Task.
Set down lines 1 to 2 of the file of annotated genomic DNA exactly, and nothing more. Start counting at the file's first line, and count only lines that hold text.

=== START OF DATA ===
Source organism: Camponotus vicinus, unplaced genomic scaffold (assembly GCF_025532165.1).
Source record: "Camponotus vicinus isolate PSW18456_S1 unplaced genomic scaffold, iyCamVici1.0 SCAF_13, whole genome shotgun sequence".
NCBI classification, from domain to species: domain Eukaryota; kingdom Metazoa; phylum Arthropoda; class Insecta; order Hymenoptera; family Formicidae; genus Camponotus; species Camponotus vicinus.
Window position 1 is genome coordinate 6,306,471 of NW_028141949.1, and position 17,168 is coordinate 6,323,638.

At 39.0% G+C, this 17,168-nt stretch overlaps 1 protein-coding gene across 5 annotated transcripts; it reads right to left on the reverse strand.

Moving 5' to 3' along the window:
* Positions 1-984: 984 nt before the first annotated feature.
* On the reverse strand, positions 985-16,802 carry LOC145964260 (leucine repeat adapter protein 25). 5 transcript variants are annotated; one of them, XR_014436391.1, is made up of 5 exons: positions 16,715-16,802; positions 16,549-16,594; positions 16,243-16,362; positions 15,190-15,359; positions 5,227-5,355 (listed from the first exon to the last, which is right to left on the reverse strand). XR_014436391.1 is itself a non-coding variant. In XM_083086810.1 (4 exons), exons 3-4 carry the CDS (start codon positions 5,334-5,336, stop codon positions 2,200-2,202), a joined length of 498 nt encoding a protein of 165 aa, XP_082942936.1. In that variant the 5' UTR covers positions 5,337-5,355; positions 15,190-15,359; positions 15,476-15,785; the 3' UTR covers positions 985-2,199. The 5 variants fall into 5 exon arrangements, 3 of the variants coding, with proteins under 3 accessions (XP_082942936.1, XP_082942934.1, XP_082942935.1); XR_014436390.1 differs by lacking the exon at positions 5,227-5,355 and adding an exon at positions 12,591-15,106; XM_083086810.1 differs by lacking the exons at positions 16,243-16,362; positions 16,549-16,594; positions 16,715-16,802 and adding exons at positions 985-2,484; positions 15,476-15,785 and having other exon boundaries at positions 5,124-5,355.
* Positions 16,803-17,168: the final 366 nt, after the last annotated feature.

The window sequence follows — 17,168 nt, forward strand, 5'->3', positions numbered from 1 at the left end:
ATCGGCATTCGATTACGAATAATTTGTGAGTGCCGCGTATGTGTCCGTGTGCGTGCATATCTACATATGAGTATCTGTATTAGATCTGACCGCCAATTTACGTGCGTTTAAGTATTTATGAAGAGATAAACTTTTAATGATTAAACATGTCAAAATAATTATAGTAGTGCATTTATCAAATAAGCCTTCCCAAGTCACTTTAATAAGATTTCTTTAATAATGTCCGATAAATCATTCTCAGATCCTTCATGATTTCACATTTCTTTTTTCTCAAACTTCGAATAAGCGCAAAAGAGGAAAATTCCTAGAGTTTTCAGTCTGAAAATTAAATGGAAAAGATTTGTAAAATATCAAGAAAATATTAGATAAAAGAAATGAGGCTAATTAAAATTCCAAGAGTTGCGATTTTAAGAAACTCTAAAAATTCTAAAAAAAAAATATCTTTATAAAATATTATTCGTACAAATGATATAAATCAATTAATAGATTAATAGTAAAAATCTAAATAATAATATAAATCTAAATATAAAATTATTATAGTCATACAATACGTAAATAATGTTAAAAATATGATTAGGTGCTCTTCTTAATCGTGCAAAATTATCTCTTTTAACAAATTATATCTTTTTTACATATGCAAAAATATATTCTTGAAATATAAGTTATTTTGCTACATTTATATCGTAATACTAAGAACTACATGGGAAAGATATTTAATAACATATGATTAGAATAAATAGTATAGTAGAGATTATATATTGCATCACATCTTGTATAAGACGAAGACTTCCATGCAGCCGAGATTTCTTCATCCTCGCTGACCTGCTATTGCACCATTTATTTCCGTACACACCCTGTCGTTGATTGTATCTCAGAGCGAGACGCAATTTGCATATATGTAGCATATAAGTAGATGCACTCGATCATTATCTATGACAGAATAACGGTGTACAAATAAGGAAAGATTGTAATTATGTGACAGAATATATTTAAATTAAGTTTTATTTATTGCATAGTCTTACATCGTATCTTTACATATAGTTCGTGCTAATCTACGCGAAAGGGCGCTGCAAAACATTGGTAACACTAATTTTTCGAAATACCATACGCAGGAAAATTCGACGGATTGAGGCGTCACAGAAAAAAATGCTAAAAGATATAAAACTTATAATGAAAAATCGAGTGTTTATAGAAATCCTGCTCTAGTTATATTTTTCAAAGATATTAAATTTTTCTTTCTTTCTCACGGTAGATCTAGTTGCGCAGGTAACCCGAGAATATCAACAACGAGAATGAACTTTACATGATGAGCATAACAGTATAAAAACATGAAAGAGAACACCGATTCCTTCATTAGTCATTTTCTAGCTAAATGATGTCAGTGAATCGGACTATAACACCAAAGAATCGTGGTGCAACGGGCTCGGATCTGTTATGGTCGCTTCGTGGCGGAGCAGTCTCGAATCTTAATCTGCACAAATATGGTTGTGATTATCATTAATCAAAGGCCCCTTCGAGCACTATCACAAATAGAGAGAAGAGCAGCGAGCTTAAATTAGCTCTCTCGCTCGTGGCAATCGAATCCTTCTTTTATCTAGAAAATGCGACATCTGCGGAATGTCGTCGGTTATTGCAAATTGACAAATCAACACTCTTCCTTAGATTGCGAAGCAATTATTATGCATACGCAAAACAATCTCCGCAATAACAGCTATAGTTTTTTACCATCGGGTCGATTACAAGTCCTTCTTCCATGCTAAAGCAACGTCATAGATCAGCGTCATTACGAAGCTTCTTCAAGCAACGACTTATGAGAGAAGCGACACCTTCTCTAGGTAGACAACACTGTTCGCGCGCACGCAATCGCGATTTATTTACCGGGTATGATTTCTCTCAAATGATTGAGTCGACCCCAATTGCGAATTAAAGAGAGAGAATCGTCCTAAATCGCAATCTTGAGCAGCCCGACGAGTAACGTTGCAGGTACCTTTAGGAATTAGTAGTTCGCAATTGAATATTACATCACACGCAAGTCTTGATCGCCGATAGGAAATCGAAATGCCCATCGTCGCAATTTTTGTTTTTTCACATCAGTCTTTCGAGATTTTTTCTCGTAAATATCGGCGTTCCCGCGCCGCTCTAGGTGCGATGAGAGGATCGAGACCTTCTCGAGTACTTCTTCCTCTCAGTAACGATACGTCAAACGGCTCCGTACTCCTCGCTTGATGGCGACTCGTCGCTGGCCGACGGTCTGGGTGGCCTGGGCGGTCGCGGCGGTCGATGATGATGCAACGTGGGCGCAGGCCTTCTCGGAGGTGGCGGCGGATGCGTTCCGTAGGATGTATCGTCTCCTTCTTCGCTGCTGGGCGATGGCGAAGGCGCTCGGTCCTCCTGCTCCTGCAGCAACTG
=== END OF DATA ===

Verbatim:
Source organism: Camponotus vicinus, unplaced genomic scaffold (assembly GCF_025532165.1).
Source record: "Camponotus vicinus isolate PSW18456_S1 unplaced genomic scaffold, iyCamVici1.0 SCAF_13, whole genome shotgun sequence".